A profile of Jonathan Luna's killer



     On February 12, 2004, officials charged with investigating Jonathan Luna's death held a press conference in Baltimore. Among the investigators at the press conference were representatives of the FBI and the Pennsylvania State Police.
     "The fact is, the task force is looking at every possible scenario," Pennsylvania State Police Captain Steven Daniel told reporters. "We would be remiss is we ignored any possible basis for Mr. Luna's death." Investigators, at this news conference, also released a bare bones, eleven-point timeline of Luna's last movements.
     Most chilling of all, at their press conference, officials cryptically let drop that Luna may have "had contact with someone" on his midnight ride. Who was that person? they suggested they wanted to know. Perhaps someone he met in Delaware, probably when two hundred dollars was withdrawn from his ATM account.

The bottom line: A profile of Luna's killer.

     That person, of course, is probably the murderer of Jonathan Luna. That whispery shadow is the subject of our story. That shadowy person is probably a man. That man, who delivered a difficult coup de grâce to Jonathan's neck, has probably killed before. That killer seems versed in criminology. The thirty-six stabs are his calling card, his warning, his crime, his deflection.
     This criminologist may be an FBI agent, or a mob informant with close, unholy ties to a threatened, bad-acting agent. Or, he could be a state or local policeman, or a foreigner with a law enforcement background, trained in another country.
     "Once you eliminate the impossible, whatever remains, no matter how improbable, must be the truth," Arthur Conan Doyle wrote. What remains is this: an FBI agent, or other law enforcement officer attached to the troubled Maryland precincts, may have had a hand in the death of Jonathan Luna.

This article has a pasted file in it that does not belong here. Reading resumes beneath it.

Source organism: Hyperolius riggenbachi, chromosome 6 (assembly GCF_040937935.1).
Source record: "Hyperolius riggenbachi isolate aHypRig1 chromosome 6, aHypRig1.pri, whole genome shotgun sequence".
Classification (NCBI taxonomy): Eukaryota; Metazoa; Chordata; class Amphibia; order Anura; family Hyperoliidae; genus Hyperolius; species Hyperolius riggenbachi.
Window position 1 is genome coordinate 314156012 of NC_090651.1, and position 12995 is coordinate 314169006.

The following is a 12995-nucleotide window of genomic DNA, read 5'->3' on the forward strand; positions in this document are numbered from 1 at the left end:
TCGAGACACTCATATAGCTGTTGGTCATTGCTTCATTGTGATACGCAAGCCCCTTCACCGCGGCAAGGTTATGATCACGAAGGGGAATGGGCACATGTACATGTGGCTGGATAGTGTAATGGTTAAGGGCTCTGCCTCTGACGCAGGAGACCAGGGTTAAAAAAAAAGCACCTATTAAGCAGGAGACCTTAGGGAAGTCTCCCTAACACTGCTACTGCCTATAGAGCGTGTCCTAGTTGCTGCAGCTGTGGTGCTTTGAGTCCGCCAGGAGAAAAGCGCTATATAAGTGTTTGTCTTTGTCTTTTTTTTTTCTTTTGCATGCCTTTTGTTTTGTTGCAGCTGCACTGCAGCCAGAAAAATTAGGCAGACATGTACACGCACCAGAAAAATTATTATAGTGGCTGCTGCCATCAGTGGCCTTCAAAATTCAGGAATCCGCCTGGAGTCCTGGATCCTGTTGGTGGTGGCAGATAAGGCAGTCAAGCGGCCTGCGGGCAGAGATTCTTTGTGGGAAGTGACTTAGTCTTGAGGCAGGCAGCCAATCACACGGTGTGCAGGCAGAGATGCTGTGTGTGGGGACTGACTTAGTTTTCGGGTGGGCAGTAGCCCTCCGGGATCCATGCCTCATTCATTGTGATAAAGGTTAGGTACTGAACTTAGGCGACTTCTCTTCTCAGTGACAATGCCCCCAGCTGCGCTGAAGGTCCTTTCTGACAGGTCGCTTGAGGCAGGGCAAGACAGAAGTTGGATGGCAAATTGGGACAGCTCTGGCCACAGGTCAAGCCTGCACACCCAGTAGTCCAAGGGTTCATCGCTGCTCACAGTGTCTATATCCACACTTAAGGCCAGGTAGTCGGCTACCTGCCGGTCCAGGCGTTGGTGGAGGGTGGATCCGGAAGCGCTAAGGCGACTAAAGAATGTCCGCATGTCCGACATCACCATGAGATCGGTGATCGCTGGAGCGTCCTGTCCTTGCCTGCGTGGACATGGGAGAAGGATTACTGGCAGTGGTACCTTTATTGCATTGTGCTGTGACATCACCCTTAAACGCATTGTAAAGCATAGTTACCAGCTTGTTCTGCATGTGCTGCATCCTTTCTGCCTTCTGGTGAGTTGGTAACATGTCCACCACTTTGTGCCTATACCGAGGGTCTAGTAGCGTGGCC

Deep-seated problems in the Baltimore FBI field office prevent these agents from properly investigating themselves, or their counterparts in state or local law enforcement.
     If an agent is the murderer, or connected to the murderer, this agent may even be working close to this case, sitting beside his fellows with feigned diligence, his dark hand a silent misguide, pointing every which way but at the eyes in the mirror. The FBI's own statistics suggest it's almost a sure bet there's a bad acting agent, or several, in the Baltimore field office.
     This though is something else. If it's an internal crime, which it seems to perhaps partly be, Luna's death could be the work of a network of agents, or of a single, deranged agent. Pick your poison.

     The viciousness of Jonathan Luna's attack suggests organized crime. The terror with which Luna stumbled from his car and and hid in an icy stream to apparently evade his assailant or assailants speaks volumes. Yet someone in all this appears to have knowledge of law enforcement techniques. The jurisdictional problems introduced in a circuitous car ride. A lack of clues.

     Luna's body was not disposed, but left where it could be found. That tends to rule out traditional American organized crime players. If this was the American mob, the body would not have been found. For that matter, the American mob would not have killed a prosecutor -- bad for business, and unnecessary. What does that leave?
     Perhaps then Luna's killing is the strange fruit of a South American drug gang. Ruthless and violent, these gangs stop at nothing for profits. In South America, moreover, this type of drug violence runs hand-in-hand with public and police corruption.
     Has this type of violent drug corruption finally reached American shores? That's the nature of the warning found in The Midnight Ride of Jonathan Luna.
     It is the nature of the monster that Jonathan Luna saw as he stumbled from his car.

     What about the people who live near the place where Jonathan Luna's body was found?
They'll tell you they think a ruthless killer is probably afoot. That sound and fury you hear, the rattle emanating these many months from lands to the south, in Baltimore, is the shudder of America dying, lying face down in an ice cold stream, driven down by the dark hand of evil.

Updated 4-21-05


This is an excerpt from the book The Midnight Ride of Jonathan Luna, by William Keisling. © 2005 William Keisling. All rights reserved.


Read more about Bill Keisling's new book >>